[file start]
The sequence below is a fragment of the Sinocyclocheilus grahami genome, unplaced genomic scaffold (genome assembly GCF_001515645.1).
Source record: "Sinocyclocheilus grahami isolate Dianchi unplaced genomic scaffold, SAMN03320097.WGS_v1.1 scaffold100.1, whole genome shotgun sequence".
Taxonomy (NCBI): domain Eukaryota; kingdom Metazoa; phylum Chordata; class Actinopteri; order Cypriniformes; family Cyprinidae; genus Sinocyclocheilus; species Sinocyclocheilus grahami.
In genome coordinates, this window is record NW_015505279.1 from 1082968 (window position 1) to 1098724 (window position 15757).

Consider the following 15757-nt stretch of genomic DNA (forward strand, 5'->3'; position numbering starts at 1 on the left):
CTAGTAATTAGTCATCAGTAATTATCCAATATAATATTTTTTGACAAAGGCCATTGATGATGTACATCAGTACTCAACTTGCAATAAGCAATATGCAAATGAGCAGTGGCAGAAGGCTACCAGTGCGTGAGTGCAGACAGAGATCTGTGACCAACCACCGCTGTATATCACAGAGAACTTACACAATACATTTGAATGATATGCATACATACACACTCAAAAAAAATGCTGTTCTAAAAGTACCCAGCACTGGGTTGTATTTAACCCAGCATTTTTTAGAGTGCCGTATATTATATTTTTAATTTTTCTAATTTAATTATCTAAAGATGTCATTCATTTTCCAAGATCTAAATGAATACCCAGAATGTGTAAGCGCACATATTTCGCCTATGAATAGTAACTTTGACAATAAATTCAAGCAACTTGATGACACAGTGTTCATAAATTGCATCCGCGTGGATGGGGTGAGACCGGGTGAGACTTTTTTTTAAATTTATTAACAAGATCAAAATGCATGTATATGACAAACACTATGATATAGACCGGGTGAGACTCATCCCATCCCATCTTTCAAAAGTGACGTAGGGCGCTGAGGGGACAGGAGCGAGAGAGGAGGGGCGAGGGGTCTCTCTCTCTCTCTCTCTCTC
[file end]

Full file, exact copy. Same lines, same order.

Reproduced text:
The sequence below is a fragment of the Sinocyclocheilus grahami genome, unplaced genomic scaffold (genome assembly GCF_001515645.1).
Source record: "Sinocyclocheilus grahami isolate Dianchi unplaced genomic scaffold, SAMN03320097.WGS_v1.1 scaffold100.1, whole genome shotgun sequence".
Taxonomy (NCBI): domain Eukaryota; kingdom Metazoa; phylum Chordata; class Actinopteri; order Cypriniformes; family Cyprinidae; genus Sinocyclocheilus; species Sinocyclocheilus grahami.
In genome coordinates, this window is record NW_015505279.1 from 1082968 (window position 1) to 1098724 (window position 15757).

Consider the following 15757-nt stretch of genomic DNA (forward strand, 5'->3'; position numbering starts at 1 on the left):
CTAGTAATTAGTCATCAGTAATTATCCAATATAATATTTTTTGACAAAGGCCATTGATGATGTACATCAGTACTCAACTTGCAATAAGCAATATGCAAATGAGCAGTGGCAGAAGGCTACCAGTGCGTGAGTGCAGACAGAGATCTGTGACCAACCACCGCTGTATATCACAGAGAACTTACACAATACATTTGAATGATATGCATACATACACACTCAAAAAAAATGCTGTTCTAAAAGTACCCAGCACTGGGTTGTATTTAACCCAGCATTTTTTAGAGTGCCGTATATTATATTTTTAATTTTTCTAATTTAATTATCTAAAGATGTCATTCATTTTCCAAGATCTAAATGAATACCCAGAATGTGTAAGCGCACATATTTCGCCTATGAATAGTAACTTTGACAATAAATTCAAGCAACTTGATGACACAGTGTTCATAAATTGCATCCGCGTGGATGGGGTGAGACCGGGTGAGACTTTTTTTTAAATTTATTAACAAGATCAAAATGCATGTATATGACAAACACTATGATATAGACCGGGTGAGACTCATCCCATCCCATCTTTCAAAAGTGACGTAGGGCGCTGAGGGGACAGGAGCGAGAGAGGAGGGGCGAGGGGTCTCTCTCTCTCTCTCTCTCTC